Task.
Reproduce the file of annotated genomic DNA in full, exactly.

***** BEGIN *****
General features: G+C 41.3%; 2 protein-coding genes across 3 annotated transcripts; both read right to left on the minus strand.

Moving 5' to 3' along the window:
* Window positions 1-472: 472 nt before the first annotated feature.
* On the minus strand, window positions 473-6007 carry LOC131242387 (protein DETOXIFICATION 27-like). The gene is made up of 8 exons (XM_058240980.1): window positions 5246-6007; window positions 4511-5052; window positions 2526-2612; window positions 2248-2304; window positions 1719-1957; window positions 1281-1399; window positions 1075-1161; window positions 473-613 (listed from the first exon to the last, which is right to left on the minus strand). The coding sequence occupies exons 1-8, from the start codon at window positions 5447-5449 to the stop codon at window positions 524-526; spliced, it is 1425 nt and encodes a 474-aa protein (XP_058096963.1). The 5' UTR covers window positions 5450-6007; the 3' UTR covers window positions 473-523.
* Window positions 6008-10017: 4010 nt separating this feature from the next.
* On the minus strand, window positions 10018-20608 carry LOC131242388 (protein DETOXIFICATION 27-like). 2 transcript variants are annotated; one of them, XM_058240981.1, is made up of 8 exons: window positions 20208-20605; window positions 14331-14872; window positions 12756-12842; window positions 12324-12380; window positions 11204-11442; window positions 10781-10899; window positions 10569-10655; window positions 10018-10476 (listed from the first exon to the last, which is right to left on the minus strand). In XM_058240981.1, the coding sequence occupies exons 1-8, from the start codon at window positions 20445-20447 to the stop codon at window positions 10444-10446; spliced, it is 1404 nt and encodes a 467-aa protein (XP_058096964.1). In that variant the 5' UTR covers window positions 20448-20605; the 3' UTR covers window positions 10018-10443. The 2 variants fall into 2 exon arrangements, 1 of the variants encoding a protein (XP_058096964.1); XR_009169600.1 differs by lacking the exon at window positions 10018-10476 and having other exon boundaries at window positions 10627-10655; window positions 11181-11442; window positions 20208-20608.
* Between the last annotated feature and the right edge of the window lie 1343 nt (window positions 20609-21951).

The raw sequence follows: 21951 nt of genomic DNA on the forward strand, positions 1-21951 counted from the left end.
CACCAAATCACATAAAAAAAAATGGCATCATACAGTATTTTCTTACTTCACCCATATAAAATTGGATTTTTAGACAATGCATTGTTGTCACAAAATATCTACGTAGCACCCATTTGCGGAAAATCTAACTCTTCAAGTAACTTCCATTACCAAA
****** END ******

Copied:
General features: G+C 41.3%; 2 protein-coding genes across 3 annotated transcripts; both read right to left on the minus strand.

Moving 5' to 3' along the window:
* Window positions 1-472: 472 nt before the first annotated feature.
* On the minus strand, window positions 473-6007 carry LOC131242387 (protein DETOXIFICATION 27-like). The gene is made up of 8 exons (XM_058240980.1): window positions 5246-6007; window positions 4511-5052; window positions 2526-2612; window positions 2248-2304; window positions 1719-1957; window positions 1281-1399; window positions 1075-1161; window positions 473-613 (listed from the first exon to the last, which is right to left on the minus strand). The coding sequence occupies exons 1-8, from the start codon at window positions 5447-5449 to the stop codon at window positions 524-526; spliced, it is 1425 nt and encodes a 474-aa protein (XP_058096963.1). The 5' UTR covers window positions 5450-6007; the 3' UTR covers window positions 473-523.
* Window positions 6008-10017: 4010 nt separating this feature from the next.
* On the minus strand, window positions 10018-20608 carry LOC131242388 (protein DETOXIFICATION 27-like). 2 transcript variants are annotated; one of them, XM_058240981.1, is made up of 8 exons: window positions 20208-20605; window positions 14331-14872; window positions 12756-12842; window positions 12324-12380; window positions 11204-11442; window positions 10781-10899; window positions 10569-10655; window positions 10018-10476 (listed from the first exon to the last, which is right to left on the minus strand). In XM_058240981.1, the coding sequence occupies exons 1-8, from the start codon at window positions 20445-20447 to the stop codon at window positions 10444-10446; spliced, it is 1404 nt and encodes a 467-aa protein (XP_058096964.1). In that variant the 5' UTR covers window positions 20448-20605; the 3' UTR covers window positions 10018-10443. The 2 variants fall into 2 exon arrangements, 1 of the variants encoding a protein (XP_058096964.1); XR_009169600.1 differs by lacking the exon at window positions 10018-10476 and having other exon boundaries at window positions 10627-10655; window positions 11181-11442; window positions 20208-20608.
* Between the last annotated feature and the right edge of the window lie 1343 nt (window positions 20609-21951).

The raw sequence follows: 21951 nt of genomic DNA on the forward strand, positions 1-21951 counted from the left end.
CACCAAATCACATAAAAAAAAATGGCATCATACAGTATTTTCTTACTTCACCCATATAAAATTGGATTTTTAGACAATGCATTGTTGTCACAAAATATCTACGTAGCACCCATTTGCGGAAAATCTAACTCTTCAAGTAACTTCCATTACCAAA